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Location St Helena (to UK), Tristan da Cunha
Central coordinates 12o 41.00' West  37o 18.00' South
IBA criteria A1, A2, A4i, A4ii, A4iii
Area 1,400 ha
Altitude 0 - 511m
Year of IBA assessment 2001

Site description The site comprises the whole of Inaccessible Island as described in the ‘General introduction’.

Key Biodiversity See Box and Table 2 for key species. At least 33 bird taxa are known. Sixteen species of breeding seabirds and four of native landbirds occur. The seabirds include Eudyptes chrysocome moseleyi, Diomedea exulans dabbenena, D. chlororhynchos, Phoebetria fusca, Pterodroma brevirostris, P. mollis, Pachyptila vittata, Procellaria a. conspicillata, Puffinus gravis, P. assimilis, Pelagodroma marina, Fregetta grallaria, Pelecanoides urinatrix, Catharacta antarctica, Sterna vittata and Anous stolidus. It is possible that the three Tristan Island winter breeders, Pterodroma macroptera, P. incerta and Procellaria cinerea, also breed here.Procellaria aequinoctialis conspicillata is entirely restricted to Inaccessible Island when breeding; estimates in 1999 put the population as between 2,500–10,000 individuals and declining.The terrestrial species include Atlantisia rogersi, Nesocichla eremita gordoni (850 pairs, 1990 estimate) Nesospiza acunhae acunhae (2,500 pairs, 1983 estimate) and N. wilkinsi dunnei (200 pairs, 1983 estimate).Non-breeding visitors include Diomedea melanophris, Macronectes giganteus, M. halli, Fulmarus glacialoides, Daption capense, Pachyptila desolata, Puffinus griseus, Oceanites oceanicus, Porphyrula martinica, Calidris fuscicollis, Larus dominicanus, Sterna paradisaea and Hirundo rustica.

Non-bird biodiversity: The only breeding native mammal is Arctocephalus tropicalis. At least 39 species of native terrestrial invertebrates are known. The island is particularly rich in the listroderine weevils, endemic to the Tristan group as a whole.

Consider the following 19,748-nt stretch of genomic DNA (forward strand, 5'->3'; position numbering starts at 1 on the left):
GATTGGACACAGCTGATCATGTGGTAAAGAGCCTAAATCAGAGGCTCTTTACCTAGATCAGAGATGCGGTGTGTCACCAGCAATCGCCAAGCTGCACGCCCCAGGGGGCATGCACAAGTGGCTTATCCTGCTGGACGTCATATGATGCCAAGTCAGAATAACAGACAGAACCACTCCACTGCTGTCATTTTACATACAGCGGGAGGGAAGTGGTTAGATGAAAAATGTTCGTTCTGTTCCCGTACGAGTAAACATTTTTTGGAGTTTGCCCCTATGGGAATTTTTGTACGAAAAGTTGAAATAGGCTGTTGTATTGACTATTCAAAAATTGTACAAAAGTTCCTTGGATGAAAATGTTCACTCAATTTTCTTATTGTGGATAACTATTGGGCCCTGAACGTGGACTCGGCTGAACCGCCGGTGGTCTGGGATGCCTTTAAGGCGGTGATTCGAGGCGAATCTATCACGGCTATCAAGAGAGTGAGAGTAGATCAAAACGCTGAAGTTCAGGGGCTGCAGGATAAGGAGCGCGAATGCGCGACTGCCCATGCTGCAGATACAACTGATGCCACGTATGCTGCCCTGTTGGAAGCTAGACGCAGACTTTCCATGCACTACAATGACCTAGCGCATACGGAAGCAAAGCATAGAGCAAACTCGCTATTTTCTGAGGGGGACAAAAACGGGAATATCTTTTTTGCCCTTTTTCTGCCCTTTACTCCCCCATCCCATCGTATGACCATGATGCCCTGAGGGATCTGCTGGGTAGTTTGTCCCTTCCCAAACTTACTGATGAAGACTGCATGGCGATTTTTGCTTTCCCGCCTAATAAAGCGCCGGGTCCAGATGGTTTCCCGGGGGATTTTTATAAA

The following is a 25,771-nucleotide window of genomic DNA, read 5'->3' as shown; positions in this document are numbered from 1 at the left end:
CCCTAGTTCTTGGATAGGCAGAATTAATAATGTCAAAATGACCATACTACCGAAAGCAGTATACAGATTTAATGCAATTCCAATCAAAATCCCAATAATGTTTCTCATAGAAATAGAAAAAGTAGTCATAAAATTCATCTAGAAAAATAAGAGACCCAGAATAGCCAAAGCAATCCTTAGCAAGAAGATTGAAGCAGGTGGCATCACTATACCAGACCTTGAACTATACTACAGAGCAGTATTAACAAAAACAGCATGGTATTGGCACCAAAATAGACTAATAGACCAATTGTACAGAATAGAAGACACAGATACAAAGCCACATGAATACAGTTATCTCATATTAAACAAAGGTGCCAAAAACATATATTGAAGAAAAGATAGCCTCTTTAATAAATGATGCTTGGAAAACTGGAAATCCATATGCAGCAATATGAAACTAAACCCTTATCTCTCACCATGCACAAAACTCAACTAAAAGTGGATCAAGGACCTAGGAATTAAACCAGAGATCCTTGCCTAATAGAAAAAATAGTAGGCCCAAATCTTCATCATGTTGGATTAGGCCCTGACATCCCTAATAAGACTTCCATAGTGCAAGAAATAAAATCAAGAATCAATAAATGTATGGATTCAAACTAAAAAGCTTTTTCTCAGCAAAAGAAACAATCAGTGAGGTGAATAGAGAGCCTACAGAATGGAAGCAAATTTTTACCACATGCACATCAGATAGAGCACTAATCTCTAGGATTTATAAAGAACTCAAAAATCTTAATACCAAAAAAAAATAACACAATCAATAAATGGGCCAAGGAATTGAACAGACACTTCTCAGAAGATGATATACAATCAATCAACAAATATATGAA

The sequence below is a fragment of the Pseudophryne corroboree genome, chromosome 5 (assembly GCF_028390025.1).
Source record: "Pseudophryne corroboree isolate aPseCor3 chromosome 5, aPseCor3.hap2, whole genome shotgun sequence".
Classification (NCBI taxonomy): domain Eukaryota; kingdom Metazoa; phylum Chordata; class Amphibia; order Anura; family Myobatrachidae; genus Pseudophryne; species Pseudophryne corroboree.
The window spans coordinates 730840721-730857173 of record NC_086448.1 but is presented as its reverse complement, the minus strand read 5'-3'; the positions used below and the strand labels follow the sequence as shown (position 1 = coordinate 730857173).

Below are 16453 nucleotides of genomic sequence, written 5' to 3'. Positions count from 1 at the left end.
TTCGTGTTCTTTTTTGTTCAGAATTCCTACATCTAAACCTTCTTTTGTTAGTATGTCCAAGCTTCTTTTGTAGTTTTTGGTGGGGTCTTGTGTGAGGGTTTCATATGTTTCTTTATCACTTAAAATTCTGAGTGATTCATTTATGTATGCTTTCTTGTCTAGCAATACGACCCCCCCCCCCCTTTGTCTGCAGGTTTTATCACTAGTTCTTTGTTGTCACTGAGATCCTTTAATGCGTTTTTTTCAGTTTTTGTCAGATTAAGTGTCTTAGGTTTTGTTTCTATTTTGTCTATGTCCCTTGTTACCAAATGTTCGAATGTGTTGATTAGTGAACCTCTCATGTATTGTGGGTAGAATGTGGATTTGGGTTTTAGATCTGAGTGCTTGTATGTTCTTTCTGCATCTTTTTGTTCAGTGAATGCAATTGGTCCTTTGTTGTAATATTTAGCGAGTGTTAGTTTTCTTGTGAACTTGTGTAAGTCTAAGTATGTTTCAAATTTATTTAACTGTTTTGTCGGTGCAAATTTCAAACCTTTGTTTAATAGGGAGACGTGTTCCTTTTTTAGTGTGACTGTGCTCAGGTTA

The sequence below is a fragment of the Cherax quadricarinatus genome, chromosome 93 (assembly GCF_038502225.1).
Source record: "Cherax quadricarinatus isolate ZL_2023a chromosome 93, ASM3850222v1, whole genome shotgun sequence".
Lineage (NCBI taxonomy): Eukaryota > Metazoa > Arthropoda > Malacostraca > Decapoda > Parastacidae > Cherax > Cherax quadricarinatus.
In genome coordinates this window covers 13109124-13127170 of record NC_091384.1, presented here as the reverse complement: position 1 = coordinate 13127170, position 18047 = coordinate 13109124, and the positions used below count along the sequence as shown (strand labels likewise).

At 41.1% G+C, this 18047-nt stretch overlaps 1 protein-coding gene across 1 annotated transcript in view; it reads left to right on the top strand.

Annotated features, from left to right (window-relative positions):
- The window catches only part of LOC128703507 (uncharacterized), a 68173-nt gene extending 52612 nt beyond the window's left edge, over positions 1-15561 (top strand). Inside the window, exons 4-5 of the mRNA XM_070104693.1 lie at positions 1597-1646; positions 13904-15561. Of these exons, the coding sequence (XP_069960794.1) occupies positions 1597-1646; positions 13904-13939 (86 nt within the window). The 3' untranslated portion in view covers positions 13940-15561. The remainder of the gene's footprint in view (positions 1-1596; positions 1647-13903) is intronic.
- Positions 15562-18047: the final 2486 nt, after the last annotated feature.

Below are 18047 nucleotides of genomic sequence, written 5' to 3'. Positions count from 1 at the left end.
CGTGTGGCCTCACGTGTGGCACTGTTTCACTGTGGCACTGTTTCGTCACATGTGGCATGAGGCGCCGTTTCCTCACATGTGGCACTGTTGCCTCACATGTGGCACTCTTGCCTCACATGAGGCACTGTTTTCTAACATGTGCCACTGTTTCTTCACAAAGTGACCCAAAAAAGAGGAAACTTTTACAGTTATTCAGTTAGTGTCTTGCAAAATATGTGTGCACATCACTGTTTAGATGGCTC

Populations of IBA trigger species

Species Season Period Population estimate Quality of estimate IBA Criteria IUCN Category
Eudyptes chrysocome breeding  1990  17,000-27,000 breeding pairs  unknown  A1  Not Recognised 
Tristan Albatross Diomedea dabbenena breeding  1990  2-3 breeding pairs  good  A1  Critically Endangered 
Sooty Albatross Phoebetria fusca breeding  1987  200 breeding pairs  A1, A4ii  Endangered 
Atlantic Yellow-nosed Albatross Thalassarche chlororhynchos breeding  1983  1,100 breeding pairs  A1, A4ii  Endangered 
Puffinus assimilis breeding  1987  5,000-50,000 breeding pairs  A4ii  Not Recognised 
Broad-billed Prion Pachyptila vittata breeding  1987  50,000-500,000 breeding pairs  A4ii  Least Concern 
Soft-plumaged Petrel Pterodroma mollis breeding  1987  5,000-50,000 breeding pairs  A4ii  Least Concern 
Spectacled Petrel Procellaria conspicillata breeding  1999  2,500-9,999 individuals  unknown  A1, A4ii  Vulnerable 
Great Shearwater Ardenna gravis breeding  1987  1,500,000-2,000,000 breeding pairs  A4ii  Least Concern 
Inaccessible Rail Atlantisia rogersi resident  1989  2,500-5,000 breeding pairs  A1, A2, A4i  Vulnerable 
Antarctic Tern Sterna vittata breeding  1983  86 breeding pairs  A4i  Least Concern 
Tristan Thrush Nesocichla eremita resident  1998  present  A1, A2  Near Threatened 
Nesospiza acunhae resident  1998  present  A1, A2  Not Recognised 
Nesospiza wilkinsi resident  1998  present  A1, A2  Not Recognised 
A4iii Species group - seabirds breeding  1987-1990  5,000,000-9,999,999 individuals  unknown  A4iii   
White-faced Storm-petrel Pelagodroma marina breeding  1987  5,000-50,000 breeding pairs  A4ii  Least Concern 
White-bellied Storm-petrel Fregetta grallaria breeding  1987  5,000-50,000 breeding pairs  A4ii  Least Concern 

Protected areas

Protected area Designation Area (ha) Relationship with IBA Overlap with IBA (ha)  
Gough and Inaccessible Islands World Heritage Site 397,900 protected area contains site 1,400  
Inaccessible Island Wildlife Reserve 1,400 is identical to site 1,400  

Land use

Land-use Extent (% of site)
nature conservation and research -

Further web sources of information 

Alliance for Zero Extinction (AZE) species/site profile. This site has been identified as an AZE due to it containing a Critically Endangered or Endangered species with a limited range.

References Cooper et al. (1995), Fraser (1983, 1989), Fraser and Briggs (1992), Fraser et al. (1983, 1988, 1992, 1994), Olson (1973), Richardson (1984), Rowan (1951), Rowan et al. (1951), Ryan (1998), Ryan and Moloney (in press), Ryan et al. (1990, 1994, 2001), Swales (1996), Wace and Holdgate (1976).

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Recommended citation  BirdLife International (2016) Important Bird and Biodiversity Area factsheet: Inaccessible Island. Downloaded from on 24/10/2016

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